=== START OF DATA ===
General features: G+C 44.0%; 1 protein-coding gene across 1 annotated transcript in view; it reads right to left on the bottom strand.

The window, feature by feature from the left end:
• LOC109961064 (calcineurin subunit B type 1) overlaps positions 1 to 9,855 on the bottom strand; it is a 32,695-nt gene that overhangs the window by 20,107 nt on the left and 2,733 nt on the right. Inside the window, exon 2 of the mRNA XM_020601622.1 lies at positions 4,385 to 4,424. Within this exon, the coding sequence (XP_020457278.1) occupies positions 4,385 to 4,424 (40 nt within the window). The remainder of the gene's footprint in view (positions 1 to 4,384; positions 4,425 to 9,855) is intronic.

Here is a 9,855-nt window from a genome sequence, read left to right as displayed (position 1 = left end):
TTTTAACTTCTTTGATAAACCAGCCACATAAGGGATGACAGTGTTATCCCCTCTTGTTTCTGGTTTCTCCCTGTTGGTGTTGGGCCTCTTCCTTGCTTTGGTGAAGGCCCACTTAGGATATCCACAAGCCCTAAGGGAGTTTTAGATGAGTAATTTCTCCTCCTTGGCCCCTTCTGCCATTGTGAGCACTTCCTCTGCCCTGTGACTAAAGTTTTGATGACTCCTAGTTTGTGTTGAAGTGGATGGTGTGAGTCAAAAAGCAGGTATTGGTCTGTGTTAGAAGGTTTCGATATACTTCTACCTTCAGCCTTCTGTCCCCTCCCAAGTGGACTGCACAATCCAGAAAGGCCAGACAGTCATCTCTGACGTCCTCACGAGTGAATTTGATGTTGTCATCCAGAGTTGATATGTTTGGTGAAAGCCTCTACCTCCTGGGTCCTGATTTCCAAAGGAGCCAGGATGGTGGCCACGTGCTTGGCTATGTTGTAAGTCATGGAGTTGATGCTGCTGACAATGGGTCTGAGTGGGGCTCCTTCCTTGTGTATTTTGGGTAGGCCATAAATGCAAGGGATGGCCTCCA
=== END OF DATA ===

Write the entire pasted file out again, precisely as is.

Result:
General features: G+C 44.0%; 1 protein-coding gene across 1 annotated transcript in view; it reads right to left on the bottom strand.

The window, feature by feature from the left end:
• LOC109961064 (calcineurin subunit B type 1) overlaps positions 1 to 9,855 on the bottom strand; it is a 32,695-nt gene that overhangs the window by 20,107 nt on the left and 2,733 nt on the right. Inside the window, exon 2 of the mRNA XM_020601622.1 lies at positions 4,385 to 4,424. Within this exon, the coding sequence (XP_020457278.1) occupies positions 4,385 to 4,424 (40 nt within the window). The remainder of the gene's footprint in view (positions 1 to 4,384; positions 4,425 to 9,855) is intronic.

Here is a 9,855-nt window from a genome sequence, read left to right as displayed (position 1 = left end):
TTTTAACTTCTTTGATAAACCAGCCACATAAGGGATGACAGTGTTATCCCCTCTTGTTTCTGGTTTCTCCCTGTTGGTGTTGGGCCTCTTCCTTGCTTTGGTGAAGGCCCACTTAGGATATCCACAAGCCCTAAGGGAGTTTTAGATGAGTAATTTCTCCTCCTTGGCCCCTTCTGCCATTGTGAGCACTTCCTCTGCCCTGTGACTAAAGTTTTGATGACTCCTAGTTTGTGTTGAAGTGGATGGTGTGAGTCAAAAAGCAGGTATTGGTCTGTGTTAGAAGGTTTCGATATACTTCTACCTTCAGCCTTCTGTCCCCTCCCAAGTGGACTGCACAATCCAGAAAGGCCAGACAGTCATCTCTGACGTCCTCACGAGTGAATTTGATGTTGTCATCCAGAGTTGATATGTTTGGTGAAAGCCTCTACCTCCTGGGTCCTGATTTCCAAAGGAGCCAGGATGGTGGCCACGTGCTTGGCTATGTTGTAAGTCATGGAGTTGATGCTGCTGACAATGGGTCTGAGTGGGGCTCCTTCCTTGTGTATTTTGGGTAGGCCATAAATGCAAGGGATGGCCTCCA